Robotic breakthrough made by Manufacturing Technology Centre
Latest breakthrough made by automation experts at The Manufacturing Technology Centre (MTC), means robotics can handle objects without the need for CAD data or designed grasps to enable faster deployment of robotic solutions.
“This project demonstrates MTC’s determination to adopt academic developments with potential to transform robotics in manufacturing. The transferability of this technique to pick new objects will allow MTC to quickly test with customer parts and advise on implementation strategies,” commented Mark Robson, Senior Research Engineer, Robotics, MTC.
Bin picking, a common handling task in industries where a single object needs to be separated from an unstructured bulk input.
With traditional methods, factories use CAD data alongside high cost sensors to identify individual parts accurately, as well as testing a range of pre-engineered grasps for feasibility.
To reduce time and costs the MTC has demonstrated its ‘state of the art’ technique for bin picking. The technique uses a trained model to find the best position to place a vacuum cup, and can be trained with simulated data to reduce the need for labour intensive manual data collection and labelling.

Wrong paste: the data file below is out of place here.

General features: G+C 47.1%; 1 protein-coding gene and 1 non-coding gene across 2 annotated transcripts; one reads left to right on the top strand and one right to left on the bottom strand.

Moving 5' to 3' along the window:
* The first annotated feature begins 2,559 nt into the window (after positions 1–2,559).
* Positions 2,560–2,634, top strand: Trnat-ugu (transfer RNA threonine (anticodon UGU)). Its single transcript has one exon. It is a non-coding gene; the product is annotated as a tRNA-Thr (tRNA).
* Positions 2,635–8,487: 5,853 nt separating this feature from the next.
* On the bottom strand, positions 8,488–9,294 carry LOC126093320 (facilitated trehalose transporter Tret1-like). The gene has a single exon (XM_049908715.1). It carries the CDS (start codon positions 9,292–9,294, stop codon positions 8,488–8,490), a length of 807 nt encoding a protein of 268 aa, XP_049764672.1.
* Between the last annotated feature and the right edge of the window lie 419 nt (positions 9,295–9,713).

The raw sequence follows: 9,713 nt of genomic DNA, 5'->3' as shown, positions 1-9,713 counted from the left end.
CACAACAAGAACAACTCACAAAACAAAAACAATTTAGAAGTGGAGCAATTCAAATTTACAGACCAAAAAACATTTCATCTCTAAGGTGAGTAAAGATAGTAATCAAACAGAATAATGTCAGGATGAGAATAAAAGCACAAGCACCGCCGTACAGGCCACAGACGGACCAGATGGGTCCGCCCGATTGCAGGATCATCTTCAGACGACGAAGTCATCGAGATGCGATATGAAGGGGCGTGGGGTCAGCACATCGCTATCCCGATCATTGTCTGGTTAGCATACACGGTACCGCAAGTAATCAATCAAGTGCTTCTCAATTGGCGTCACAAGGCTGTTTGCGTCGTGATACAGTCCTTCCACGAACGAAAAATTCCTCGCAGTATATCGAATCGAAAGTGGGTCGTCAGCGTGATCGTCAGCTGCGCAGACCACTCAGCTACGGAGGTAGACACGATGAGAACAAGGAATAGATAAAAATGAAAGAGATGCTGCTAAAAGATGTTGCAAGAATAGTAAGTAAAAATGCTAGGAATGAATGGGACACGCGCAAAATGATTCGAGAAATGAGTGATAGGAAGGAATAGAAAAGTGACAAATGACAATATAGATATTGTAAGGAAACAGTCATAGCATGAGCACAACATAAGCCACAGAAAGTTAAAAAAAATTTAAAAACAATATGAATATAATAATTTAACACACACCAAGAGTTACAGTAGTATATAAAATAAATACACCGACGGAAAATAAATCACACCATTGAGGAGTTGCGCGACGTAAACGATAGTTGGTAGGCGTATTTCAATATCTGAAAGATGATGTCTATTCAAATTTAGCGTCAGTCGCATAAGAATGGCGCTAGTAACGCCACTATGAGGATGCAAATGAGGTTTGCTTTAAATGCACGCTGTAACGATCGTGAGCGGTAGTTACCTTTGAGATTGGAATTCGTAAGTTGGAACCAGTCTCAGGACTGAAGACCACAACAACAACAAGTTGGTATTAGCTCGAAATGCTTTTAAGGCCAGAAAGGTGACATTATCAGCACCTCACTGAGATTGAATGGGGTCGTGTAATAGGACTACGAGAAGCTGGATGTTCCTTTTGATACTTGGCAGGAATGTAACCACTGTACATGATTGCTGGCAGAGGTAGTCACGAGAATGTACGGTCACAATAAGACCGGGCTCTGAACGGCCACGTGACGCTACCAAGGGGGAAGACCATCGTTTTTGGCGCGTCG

“MTC Robotics Engineers are proving that design and development can be dematerialised in the creation of cost-efficient intelligent solutions to automate operations where predetermined programming is less viable,” added Dr Alejandra Matamoros, Technology Manager, MTC.
The project technique was tested by MTC on a range of objects including metal components, fruit, and cosmetics containers.
Trained with month Manually labelled data and simulated date, the technique performed well with 92% and 94% successful picking respectively.
“Performance of the model trained on purely simulated data showed that this approach is a good solution to reduce the burden of data gathering for specific use cases,” stated MTC, adding that “excellent performance on items not present in the training data showed that the method generalised well to any items.”